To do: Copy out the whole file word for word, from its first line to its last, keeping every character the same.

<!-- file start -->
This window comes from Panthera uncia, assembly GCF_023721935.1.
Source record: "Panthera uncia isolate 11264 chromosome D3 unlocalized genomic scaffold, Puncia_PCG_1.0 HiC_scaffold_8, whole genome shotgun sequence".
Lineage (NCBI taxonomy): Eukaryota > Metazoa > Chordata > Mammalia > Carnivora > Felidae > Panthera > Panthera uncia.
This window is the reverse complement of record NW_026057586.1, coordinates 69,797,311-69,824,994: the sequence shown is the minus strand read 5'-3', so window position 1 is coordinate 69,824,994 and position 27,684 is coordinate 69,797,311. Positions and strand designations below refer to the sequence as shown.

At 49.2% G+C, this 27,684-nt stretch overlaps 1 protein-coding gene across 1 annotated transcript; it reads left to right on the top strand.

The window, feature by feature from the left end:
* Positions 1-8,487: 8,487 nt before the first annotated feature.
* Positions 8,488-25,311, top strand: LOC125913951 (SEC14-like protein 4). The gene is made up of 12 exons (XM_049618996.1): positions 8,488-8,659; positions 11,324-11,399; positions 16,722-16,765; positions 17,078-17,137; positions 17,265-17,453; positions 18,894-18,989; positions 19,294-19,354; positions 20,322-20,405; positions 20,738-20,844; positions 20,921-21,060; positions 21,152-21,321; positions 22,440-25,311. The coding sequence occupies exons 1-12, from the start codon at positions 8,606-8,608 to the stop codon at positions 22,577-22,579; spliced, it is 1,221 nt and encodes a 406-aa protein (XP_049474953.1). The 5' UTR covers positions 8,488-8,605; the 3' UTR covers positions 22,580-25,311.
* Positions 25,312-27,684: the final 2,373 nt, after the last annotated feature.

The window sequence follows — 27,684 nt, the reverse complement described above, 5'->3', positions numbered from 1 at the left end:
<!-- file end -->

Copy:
This window comes from Panthera uncia, assembly GCF_023721935.1.
Source record: "Panthera uncia isolate 11264 chromosome D3 unlocalized genomic scaffold, Puncia_PCG_1.0 HiC_scaffold_8, whole genome shotgun sequence".
Lineage (NCBI taxonomy): Eukaryota > Metazoa > Chordata > Mammalia > Carnivora > Felidae > Panthera > Panthera uncia.
This window is the reverse complement of record NW_026057586.1, coordinates 69,797,311-69,824,994: the sequence shown is the minus strand read 5'-3', so window position 1 is coordinate 69,824,994 and position 27,684 is coordinate 69,797,311. Positions and strand designations below refer to the sequence as shown.

At 49.2% G+C, this 27,684-nt stretch overlaps 1 protein-coding gene across 1 annotated transcript; it reads left to right on the top strand.

The window, feature by feature from the left end:
* Positions 1-8,487: 8,487 nt before the first annotated feature.
* Positions 8,488-25,311, top strand: LOC125913951 (SEC14-like protein 4). The gene is made up of 12 exons (XM_049618996.1): positions 8,488-8,659; positions 11,324-11,399; positions 16,722-16,765; positions 17,078-17,137; positions 17,265-17,453; positions 18,894-18,989; positions 19,294-19,354; positions 20,322-20,405; positions 20,738-20,844; positions 20,921-21,060; positions 21,152-21,321; positions 22,440-25,311. The coding sequence occupies exons 1-12, from the start codon at positions 8,606-8,608 to the stop codon at positions 22,577-22,579; spliced, it is 1,221 nt and encodes a 406-aa protein (XP_049474953.1). The 5' UTR covers positions 8,488-8,605; the 3' UTR covers positions 22,580-25,311.
* Positions 25,312-27,684: the final 2,373 nt, after the last annotated feature.

The window sequence follows — 27,684 nt, the reverse complement described above, 5'->3', positions numbered from 1 at the left end: